Humbling by Nature
It has been a continuous journey of curvy streets, hills, flat plains, road blocks, hurricanes, beautiful beaches, landslides, sunrises, construction zones, celebrations, and some detours… but there was just enough light peaking through that I found my way home. With all that said, I hope I haven’t scared you away!
Trust me, nothing this rewarding is easy to accomplish! All the sweat, tears, laughter, and love that I have put into this practice – and into myself – has given me something more than I can ever ask for: passion and compassion. It has also given me clarity, focus, discipline, vulnerability, and self-love.
When I first started this journey, I only knew about asana (postures). I didn’t really understand the purpose of moving my body into all these different shapes, nor did I understand the breathing aspect of it. The breath is a whole topic unto itself (next edition!). I didn’t even know that there was a specific system, or way of learning the Ashtanga Primary Series. It’s called “Mysore” style, by the way. All I knew was it made me feel good and I wanted more!
So I practiced almost every day. I was obsessed! I could go into the whole history of that first step on the curvy road to where I am now, but that would take a very long time. Let’s just say that obsession led to multiple injuries that put me out of practice on several accounts because my ego was fully in charge at the time.
You want to talk about some humbling experiences! At the time, I was beside myself at how I ended up in these situations. As I sat in stillness, frustrated with tears running down my face, I asked the infamous questions, “Why me? What did I do to deserve this kind of pain?” I wanted to point the finger to Ashtanga. How easy would that be? To blame something or someone for your pain.
The reality was that I needed to take responsibility fo r me, for my actions, non-actions, and therefore, lack of awareness. Those moments of feeling pain was my body telling me to slow down! It was saying, “Hey if you don’t come off auto-pilot and wake the fuck up, I’m going to bring you to your knees and you’ll be forced to check in!”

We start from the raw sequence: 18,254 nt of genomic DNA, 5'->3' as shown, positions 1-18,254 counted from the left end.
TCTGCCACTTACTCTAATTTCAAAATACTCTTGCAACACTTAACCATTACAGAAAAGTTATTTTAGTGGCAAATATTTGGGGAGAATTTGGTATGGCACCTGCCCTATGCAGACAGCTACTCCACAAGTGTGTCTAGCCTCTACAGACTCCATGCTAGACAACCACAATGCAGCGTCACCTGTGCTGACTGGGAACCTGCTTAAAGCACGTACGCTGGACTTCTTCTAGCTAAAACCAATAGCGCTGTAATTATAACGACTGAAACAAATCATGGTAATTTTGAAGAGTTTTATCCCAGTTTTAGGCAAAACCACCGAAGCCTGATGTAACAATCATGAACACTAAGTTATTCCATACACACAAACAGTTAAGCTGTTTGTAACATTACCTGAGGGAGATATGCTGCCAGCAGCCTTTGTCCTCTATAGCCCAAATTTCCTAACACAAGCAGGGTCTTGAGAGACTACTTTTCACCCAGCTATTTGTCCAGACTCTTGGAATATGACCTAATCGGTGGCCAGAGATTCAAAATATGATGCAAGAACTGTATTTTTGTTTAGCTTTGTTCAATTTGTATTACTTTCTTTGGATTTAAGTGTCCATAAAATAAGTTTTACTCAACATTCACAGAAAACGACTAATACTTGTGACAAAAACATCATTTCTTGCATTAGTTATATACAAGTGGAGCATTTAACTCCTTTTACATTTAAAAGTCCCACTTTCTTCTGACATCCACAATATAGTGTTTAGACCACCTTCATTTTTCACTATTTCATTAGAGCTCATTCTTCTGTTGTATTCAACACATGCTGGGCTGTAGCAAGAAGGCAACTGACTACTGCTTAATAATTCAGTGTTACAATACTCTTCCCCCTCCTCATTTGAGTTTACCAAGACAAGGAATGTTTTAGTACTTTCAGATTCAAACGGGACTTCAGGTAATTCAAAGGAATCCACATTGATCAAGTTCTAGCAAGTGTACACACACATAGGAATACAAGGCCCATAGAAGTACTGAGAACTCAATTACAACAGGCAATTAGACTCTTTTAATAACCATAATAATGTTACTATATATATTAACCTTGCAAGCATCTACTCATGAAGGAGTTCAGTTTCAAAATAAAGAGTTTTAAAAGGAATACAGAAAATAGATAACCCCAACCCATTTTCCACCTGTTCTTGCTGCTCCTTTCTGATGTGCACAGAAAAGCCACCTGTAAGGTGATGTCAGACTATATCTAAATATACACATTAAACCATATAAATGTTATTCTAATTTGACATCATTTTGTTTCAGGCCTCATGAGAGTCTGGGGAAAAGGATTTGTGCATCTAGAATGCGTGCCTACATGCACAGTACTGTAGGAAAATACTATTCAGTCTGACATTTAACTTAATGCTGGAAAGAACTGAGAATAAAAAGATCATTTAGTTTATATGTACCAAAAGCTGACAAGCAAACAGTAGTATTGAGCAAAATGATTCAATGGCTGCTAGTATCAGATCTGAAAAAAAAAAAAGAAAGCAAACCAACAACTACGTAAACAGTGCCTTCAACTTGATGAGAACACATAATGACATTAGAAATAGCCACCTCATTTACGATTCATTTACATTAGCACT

So instead of fighting like I usually do, I surrendered. Hmm… surrender. An unpleasant way of looking at things. I find that the word “surrender” can come off quite distasteful. It’s regarded as giving up “control!”
Now, why would anyone want to do that? That would mean to let go, give in, throw your hands up, concede, back down, climb down, throw the towel in. After all the years of hard work, struggles, and breakthroughs, to finally get to that place where I can breathe freely… to let it all go?! It feels like defeat.
Well, it’s not! To surrender is a huge life lesson in vulnerability. I allowed myself to let go of what I thought was methodically right and opened up to the idea of exploring spaciousness – the place where healing begins. If you haven’t been here yet, I assure you that it’s pretty empowering!
So the journey continues and takes a different turn. I was forced to look at myself, my behavior, to hear my thoughts, and listen closely. It was in this place where the truth of compassion left its residue. S o I returned to my mat, to the practice that I love so much. Starting from ground zero I had to relearn my body and the practice all over again, but this time with patience, an open heart, and softness.
You see, Ashtanga is a practice that makes you go inside (pratyahara). Like no other yoga practice that I’ve experienced before, when we do “self-practice” we have to rely upon ourselves to guide us through from beginning to end. There’s no music, no one to tell you what the next move is, how long you should stay in the pose, no adjustments or direction, nobody there to count the breaths out loud… just you and your thoughts (citta vrttis pys 1.2). That’s some humbling shit right there, if you ask me!